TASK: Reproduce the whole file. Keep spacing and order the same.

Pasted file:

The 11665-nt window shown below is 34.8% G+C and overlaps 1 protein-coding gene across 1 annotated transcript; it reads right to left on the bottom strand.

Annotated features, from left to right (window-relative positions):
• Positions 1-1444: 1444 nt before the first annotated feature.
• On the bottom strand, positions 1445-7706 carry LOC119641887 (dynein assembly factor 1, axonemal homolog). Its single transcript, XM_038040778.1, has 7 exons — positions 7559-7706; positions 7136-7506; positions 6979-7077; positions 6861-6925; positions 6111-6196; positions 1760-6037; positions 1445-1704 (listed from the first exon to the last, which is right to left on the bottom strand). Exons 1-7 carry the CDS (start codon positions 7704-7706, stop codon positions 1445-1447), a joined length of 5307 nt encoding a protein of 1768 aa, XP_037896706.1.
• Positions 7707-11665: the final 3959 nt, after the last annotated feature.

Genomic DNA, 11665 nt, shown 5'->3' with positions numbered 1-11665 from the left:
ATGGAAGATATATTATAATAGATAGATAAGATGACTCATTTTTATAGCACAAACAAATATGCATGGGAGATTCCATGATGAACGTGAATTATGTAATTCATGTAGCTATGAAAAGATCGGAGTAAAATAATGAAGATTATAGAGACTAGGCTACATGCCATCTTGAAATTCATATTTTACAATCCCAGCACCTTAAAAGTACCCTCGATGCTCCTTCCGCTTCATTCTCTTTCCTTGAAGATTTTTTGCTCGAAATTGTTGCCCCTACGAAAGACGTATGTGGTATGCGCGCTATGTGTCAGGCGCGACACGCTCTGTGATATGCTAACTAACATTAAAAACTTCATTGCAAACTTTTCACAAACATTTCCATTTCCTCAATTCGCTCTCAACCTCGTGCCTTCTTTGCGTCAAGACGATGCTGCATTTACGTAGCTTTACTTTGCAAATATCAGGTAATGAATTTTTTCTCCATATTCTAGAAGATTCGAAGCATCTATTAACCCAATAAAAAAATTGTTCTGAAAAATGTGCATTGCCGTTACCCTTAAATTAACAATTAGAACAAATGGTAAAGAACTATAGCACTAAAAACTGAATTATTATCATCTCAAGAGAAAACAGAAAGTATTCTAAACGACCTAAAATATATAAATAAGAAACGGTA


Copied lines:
The 11665-nt window shown below is 34.8% G+C and overlaps 1 protein-coding gene across 1 annotated transcript; it reads right to left on the bottom strand.

Annotated features, from left to right (window-relative positions):
• Positions 1-1444: 1444 nt before the first annotated feature.
• On the bottom strand, positions 1445-7706 carry LOC119641887 (dynein assembly factor 1, axonemal homolog). Its single transcript, XM_038040778.1, has 7 exons — positions 7559-7706; positions 7136-7506; positions 6979-7077; positions 6861-6925; positions 6111-6196; positions 1760-6037; positions 1445-1704 (listed from the first exon to the last, which is right to left on the bottom strand). Exons 1-7 carry the CDS (start codon positions 7704-7706, stop codon positions 1445-1447), a joined length of 5307 nt encoding a protein of 1768 aa, XP_037896706.1.
• Positions 7707-11665: the final 3959 nt, after the last annotated feature.

Genomic DNA, 11665 nt, shown 5'->3' with positions numbered 1-11665 from the left:
ATGGAAGATATATTATAATAGATAGATAAGATGACTCATTTTTATAGCACAAACAAATATGCATGGGAGATTCCATGATGAACGTGAATTATGTAATTCATGTAGCTATGAAAAGATCGGAGTAAAATAATGAAGATTATAGAGACTAGGCTACATGCCATCTTGAAATTCATATTTTACAATCCCAGCACCTTAAAAGTACCCTCGATGCTCCTTCCGCTTCATTCTCTTTCCTTGAAGATTTTTTGCTCGAAATTGTTGCCCCTACGAAAGACGTATGTGGTATGCGCGCTATGTGTCAGGCGCGACACGCTCTGTGATATGCTAACTAACATTAAAAACTTCATTGCAAACTTTTCACAAACATTTCCATTTCCTCAATTCGCTCTCAACCTCGTGCCTTCTTTGCGTCAAGACGATGCTGCATTTACGTAGCTTTACTTTGCAAATATCAGGTAATGAATTTTTTCTCCATATTCTAGAAGATTCGAAGCATCTATTAACCCAATAAAAAAATTGTTCTGAAAAATGTGCATTGCCGTTACCCTTAAATTAACAATTAGAACAAATGGTAAAGAACTATAGCACTAAAAACTGAATTATTATCATCTCAAGAGAAAACAGAAAGTATTCTAAACGACCTAAAATATATAAATAAGAAACGGTA